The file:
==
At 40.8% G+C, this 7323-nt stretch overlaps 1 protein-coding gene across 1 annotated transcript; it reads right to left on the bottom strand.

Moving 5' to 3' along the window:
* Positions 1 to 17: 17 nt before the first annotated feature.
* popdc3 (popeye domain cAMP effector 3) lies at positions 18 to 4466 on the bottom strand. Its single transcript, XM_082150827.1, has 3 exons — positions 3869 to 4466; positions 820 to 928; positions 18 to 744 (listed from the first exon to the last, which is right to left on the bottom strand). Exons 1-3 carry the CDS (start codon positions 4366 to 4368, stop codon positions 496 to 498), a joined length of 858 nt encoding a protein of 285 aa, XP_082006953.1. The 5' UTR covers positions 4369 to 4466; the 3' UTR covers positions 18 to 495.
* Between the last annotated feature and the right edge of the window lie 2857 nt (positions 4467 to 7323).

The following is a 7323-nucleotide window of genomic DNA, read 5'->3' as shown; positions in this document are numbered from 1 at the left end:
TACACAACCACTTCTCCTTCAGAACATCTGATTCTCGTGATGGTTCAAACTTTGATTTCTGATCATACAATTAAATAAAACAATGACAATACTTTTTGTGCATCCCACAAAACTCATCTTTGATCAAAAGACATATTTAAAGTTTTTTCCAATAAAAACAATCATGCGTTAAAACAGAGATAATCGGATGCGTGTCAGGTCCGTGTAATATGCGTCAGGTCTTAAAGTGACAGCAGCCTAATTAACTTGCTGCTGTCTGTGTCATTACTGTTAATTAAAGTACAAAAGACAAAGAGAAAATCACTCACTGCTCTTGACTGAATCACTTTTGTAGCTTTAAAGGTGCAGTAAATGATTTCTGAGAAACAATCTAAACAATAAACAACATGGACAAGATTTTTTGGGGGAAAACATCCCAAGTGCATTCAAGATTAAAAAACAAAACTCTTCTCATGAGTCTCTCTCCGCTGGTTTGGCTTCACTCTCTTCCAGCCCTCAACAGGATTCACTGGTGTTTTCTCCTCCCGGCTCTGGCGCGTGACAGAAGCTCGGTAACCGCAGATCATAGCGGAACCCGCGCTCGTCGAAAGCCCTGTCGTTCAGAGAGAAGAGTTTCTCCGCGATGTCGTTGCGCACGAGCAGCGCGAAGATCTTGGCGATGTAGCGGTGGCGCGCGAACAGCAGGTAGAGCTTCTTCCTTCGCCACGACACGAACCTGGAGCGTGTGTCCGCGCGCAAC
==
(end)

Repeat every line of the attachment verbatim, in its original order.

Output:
At 40.8% G+C, this 7323-nt stretch overlaps 1 protein-coding gene across 1 annotated transcript; it reads right to left on the bottom strand.

Moving 5' to 3' along the window:
* Positions 1 to 17: 17 nt before the first annotated feature.
* popdc3 (popeye domain cAMP effector 3) lies at positions 18 to 4466 on the bottom strand. Its single transcript, XM_082150827.1, has 3 exons — positions 3869 to 4466; positions 820 to 928; positions 18 to 744 (listed from the first exon to the last, which is right to left on the bottom strand). Exons 1-3 carry the CDS (start codon positions 4366 to 4368, stop codon positions 496 to 498), a joined length of 858 nt encoding a protein of 285 aa, XP_082006953.1. The 5' UTR covers positions 4369 to 4466; the 3' UTR covers positions 18 to 495.
* Between the last annotated feature and the right edge of the window lie 2857 nt (positions 4467 to 7323).

The following is a 7323-nucleotide window of genomic DNA, read 5'->3' as shown; positions in this document are numbered from 1 at the left end:
TACACAACCACTTCTCCTTCAGAACATCTGATTCTCGTGATGGTTCAAACTTTGATTTCTGATCATACAATTAAATAAAACAATGACAATACTTTTTGTGCATCCCACAAAACTCATCTTTGATCAAAAGACATATTTAAAGTTTTTTCCAATAAAAACAATCATGCGTTAAAACAGAGATAATCGGATGCGTGTCAGGTCCGTGTAATATGCGTCAGGTCTTAAAGTGACAGCAGCCTAATTAACTTGCTGCTGTCTGTGTCATTACTGTTAATTAAAGTACAAAAGACAAAGAGAAAATCACTCACTGCTCTTGACTGAATCACTTTTGTAGCTTTAAAGGTGCAGTAAATGATTTCTGAGAAACAATCTAAACAATAAACAACATGGACAAGATTTTTTGGGGGAAAACATCCCAAGTGCATTCAAGATTAAAAAACAAAACTCTTCTCATGAGTCTCTCTCCGCTGGTTTGGCTTCACTCTCTTCCAGCCCTCAACAGGATTCACTGGTGTTTTCTCCTCCCGGCTCTGGCGCGTGACAGAAGCTCGGTAACCGCAGATCATAGCGGAACCCGCGCTCGTCGAAAGCCCTGTCGTTCAGAGAGAAGAGTTTCTCCGCGATGTCGTTGCGCACGAGCAGCGCGAAGATCTTGGCGATGTAGCGGTGGCGCGCGAACAGCAGGTAGAGCTTCTTCCTTCGCCACGACACGAACCTGGAGCGTGTGTCCGCGCGCAAC